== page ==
Does the BBC have an agenda in its coverage of town?
- Credit: Archant
I WAS really angered by BBC national news’ coverage of Ipswich last week – but I really should not have been surprised!
I’ve long suspected that the BBC national newsroom likes to pigeon-hole places across the country to fit in with the views of those controlling the news agenda.
I don’t know if Nick Robinson ever calls in to Ipswich on the way to his holiday home at Orford, but I really would have thought that the corporation’s political editor could have asked the news gatherers to get a more balanced view.
By taking the cameras to Upper Orwell Street and Carr Street, they must have known they would be showing off the town at its worst.
Ipswich is a place that the BBC seems to have consigned in its files along with Barnsley, Rotherham, and Crawley as “third-rate.”
During Steve Wright’s reign of terror I was invited on to a Radio Five Live phone-in show (broadcast at 8pm on a Saturday evening so I’m under no illusions that it had a big audience!) to explain why the town was not a bad place to live.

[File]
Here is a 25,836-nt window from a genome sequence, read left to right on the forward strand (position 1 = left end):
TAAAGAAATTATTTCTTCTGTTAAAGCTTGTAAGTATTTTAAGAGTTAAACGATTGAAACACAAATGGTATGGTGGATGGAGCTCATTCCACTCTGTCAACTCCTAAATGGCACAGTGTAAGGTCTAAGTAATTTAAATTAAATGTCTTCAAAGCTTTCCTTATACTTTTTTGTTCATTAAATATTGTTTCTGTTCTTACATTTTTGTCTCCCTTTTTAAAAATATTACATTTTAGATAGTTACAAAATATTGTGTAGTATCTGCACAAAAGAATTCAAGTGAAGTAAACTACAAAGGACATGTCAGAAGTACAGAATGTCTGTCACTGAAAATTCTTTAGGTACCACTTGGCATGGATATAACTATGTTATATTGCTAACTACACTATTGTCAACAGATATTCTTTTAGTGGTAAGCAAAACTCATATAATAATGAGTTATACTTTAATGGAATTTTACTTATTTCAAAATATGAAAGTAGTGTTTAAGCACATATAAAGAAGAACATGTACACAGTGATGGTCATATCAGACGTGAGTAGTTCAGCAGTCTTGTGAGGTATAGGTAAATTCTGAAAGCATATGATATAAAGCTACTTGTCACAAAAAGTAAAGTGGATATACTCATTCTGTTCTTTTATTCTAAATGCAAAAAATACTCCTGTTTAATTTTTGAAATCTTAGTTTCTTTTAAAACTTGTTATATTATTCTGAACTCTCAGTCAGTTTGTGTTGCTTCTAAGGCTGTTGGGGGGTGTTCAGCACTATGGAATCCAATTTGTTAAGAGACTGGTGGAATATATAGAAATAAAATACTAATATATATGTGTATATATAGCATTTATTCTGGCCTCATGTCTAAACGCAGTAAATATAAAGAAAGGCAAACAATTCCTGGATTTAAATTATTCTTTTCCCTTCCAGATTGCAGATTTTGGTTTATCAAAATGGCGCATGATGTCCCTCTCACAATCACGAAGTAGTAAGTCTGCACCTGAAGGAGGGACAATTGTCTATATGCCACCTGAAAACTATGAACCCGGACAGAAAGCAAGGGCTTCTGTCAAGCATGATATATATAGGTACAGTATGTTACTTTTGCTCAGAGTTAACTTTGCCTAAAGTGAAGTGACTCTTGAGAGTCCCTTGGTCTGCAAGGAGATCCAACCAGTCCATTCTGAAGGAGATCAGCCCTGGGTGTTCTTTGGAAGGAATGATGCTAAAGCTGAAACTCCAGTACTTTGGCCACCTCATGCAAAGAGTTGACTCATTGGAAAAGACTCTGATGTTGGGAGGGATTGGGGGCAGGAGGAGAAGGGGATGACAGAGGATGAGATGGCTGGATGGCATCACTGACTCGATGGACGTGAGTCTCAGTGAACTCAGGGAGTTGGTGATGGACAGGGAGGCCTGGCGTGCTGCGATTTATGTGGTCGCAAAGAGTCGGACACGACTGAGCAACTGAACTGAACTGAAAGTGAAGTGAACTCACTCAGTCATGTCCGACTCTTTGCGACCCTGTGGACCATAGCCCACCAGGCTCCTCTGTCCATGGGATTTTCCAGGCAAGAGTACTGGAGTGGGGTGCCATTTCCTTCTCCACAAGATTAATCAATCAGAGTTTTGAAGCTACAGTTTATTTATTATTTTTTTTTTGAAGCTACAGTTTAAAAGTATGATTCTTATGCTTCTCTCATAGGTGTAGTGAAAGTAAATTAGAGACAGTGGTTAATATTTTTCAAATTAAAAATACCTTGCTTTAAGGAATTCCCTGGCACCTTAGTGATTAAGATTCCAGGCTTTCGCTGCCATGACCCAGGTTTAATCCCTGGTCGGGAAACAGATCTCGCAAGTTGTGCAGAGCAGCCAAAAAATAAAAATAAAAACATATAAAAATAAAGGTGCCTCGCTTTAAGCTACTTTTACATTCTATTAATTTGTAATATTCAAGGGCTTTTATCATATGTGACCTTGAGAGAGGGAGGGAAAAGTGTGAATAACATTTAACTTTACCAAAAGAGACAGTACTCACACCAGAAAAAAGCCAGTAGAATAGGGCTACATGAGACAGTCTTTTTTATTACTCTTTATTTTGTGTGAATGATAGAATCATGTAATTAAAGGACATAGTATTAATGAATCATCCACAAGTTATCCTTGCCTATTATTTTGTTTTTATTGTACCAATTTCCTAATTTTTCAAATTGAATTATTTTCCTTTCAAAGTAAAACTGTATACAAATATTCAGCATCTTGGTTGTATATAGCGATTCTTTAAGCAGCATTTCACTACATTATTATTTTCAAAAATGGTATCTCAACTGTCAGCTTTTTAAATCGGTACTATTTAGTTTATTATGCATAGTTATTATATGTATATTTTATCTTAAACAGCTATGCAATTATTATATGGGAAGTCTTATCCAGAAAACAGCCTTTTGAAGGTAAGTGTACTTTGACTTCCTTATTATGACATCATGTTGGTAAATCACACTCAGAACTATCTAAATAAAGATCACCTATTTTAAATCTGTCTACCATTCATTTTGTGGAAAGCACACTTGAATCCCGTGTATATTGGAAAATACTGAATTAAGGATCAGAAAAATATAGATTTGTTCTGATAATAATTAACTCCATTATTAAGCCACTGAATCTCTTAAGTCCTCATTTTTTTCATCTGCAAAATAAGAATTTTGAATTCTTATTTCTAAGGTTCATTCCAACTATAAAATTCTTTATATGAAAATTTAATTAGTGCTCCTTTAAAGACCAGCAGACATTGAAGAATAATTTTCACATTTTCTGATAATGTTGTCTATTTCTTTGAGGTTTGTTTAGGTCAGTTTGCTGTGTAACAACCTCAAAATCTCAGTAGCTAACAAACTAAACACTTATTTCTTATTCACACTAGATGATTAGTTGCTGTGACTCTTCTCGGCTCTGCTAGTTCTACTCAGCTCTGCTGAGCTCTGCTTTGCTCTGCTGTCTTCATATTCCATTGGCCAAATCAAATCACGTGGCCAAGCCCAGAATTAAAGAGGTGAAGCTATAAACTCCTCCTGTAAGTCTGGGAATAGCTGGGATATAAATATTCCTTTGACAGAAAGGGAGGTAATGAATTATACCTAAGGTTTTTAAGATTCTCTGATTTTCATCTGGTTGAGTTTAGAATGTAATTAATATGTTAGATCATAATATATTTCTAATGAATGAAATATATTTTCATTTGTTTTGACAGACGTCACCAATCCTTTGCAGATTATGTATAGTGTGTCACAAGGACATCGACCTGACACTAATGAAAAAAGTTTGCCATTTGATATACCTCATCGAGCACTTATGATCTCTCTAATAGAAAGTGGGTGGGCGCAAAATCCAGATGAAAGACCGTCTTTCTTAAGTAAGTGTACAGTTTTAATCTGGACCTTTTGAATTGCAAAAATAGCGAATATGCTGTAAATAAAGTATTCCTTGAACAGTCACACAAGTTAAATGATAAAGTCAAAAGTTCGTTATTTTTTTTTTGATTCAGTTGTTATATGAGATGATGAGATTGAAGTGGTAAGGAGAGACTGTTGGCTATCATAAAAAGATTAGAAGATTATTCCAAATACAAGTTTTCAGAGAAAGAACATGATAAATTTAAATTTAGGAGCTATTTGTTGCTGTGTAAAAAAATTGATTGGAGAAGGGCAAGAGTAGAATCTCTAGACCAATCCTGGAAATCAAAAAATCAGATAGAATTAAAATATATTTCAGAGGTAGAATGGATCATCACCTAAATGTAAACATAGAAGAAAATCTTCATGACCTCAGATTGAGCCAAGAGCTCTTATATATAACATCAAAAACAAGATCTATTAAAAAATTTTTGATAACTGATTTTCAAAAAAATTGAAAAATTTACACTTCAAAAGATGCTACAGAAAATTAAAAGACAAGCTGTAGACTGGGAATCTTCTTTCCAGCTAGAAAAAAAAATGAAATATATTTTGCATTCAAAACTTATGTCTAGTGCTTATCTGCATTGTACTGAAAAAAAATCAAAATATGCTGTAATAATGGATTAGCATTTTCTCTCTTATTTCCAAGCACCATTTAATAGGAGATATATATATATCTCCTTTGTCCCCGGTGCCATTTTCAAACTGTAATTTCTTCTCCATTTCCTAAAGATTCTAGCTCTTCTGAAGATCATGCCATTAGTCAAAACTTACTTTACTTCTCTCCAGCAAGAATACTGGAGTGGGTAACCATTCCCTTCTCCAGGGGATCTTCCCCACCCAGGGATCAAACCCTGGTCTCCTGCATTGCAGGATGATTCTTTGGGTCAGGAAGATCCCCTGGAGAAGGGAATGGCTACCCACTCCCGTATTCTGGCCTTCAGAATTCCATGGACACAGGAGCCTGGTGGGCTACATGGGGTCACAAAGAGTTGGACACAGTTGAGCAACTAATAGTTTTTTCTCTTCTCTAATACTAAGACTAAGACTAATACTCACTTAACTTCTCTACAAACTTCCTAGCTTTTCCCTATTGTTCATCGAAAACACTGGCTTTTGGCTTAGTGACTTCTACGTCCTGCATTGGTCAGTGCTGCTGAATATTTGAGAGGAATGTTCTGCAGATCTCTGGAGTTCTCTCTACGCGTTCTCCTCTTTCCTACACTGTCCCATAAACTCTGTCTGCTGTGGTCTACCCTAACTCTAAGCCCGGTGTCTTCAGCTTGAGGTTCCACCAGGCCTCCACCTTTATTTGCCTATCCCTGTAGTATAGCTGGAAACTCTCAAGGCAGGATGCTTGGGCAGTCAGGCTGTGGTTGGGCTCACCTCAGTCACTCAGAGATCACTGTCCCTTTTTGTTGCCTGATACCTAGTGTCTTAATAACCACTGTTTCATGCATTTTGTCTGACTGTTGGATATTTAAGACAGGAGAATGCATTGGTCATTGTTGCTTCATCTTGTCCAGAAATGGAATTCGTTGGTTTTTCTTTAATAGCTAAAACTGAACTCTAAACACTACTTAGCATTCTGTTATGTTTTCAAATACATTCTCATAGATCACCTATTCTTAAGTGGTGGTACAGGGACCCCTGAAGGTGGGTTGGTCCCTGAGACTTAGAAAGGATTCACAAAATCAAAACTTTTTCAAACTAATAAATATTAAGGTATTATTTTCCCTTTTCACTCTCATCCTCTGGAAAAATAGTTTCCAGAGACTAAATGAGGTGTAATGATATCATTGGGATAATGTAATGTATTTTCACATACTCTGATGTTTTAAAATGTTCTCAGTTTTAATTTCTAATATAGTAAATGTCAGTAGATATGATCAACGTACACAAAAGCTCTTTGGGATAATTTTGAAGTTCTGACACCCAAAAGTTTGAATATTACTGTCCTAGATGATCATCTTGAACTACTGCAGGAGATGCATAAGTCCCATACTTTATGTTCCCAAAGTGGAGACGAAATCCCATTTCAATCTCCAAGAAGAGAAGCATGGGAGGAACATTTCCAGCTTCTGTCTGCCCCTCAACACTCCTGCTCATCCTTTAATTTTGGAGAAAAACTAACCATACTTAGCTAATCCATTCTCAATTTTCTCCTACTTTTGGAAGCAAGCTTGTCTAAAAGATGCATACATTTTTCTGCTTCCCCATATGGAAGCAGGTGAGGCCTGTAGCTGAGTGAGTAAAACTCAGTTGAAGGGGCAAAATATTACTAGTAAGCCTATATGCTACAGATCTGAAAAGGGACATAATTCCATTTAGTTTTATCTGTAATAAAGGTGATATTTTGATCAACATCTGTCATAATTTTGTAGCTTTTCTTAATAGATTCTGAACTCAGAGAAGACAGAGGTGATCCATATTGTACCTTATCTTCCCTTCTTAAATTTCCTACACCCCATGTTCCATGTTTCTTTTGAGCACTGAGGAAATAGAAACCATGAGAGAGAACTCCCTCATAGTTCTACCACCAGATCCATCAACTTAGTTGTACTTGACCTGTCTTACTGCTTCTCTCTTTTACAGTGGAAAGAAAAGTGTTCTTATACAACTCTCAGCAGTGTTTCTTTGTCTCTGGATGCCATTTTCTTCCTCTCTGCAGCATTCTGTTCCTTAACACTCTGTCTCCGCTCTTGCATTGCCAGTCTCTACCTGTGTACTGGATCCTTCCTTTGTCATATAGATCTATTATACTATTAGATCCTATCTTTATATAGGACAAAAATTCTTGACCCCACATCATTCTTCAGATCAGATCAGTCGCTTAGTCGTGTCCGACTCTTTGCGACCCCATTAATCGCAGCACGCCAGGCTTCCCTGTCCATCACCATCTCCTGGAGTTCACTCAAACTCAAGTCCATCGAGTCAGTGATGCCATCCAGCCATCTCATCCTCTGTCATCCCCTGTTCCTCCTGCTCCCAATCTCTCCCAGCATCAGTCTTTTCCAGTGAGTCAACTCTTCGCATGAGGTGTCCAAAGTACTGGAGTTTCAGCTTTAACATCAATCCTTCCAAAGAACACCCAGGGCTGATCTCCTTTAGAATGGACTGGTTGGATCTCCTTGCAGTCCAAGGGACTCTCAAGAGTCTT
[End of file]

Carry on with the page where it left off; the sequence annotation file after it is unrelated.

Unsurprisingly the national (and international) focus on the place had been pretty negative over the previous few days.
- 1 A14 reopens near Ipswich after four-vehicle crash
- 2 'He was a really good man' - Neighbour's shock following Ipswich house fire
- 3 Former nightclub with flat conversion plan heads to auction
- 4 Ipswich drug dealer sentenced to two years in jail
- 5 Boris Johnson tells people to work from home as Covid 'Plan B' confirmed
- 6 Person dies in Ipswich house fire
- 7 'I don't want families going through this' - Mum backs bridge campaign
- 8 Mental health referral review after death of 'wonderful' 16-year-old boy
- 9 Estate agent switches household’s energy supply without telling tenant
- 10 'Emotions are high' - McGreal on ugly scenes following Charlton loss
But the presenter said: “I arrived here this morning and looked around and it strikes me as not a bad place to live – the port area is really taking off (UCS was then being built) and the (Christchurch) park is one of the best I’ve ever seen.”
I asked why she was surprised. Did she think the murders had turned the whole town into a dump?
Her response was just that Ipswich wasn’t a place with great reputation, even before the murders.
Why has the BBC accepted that and retained a determination to reinforce it on the rare occasions that its national cameras come here?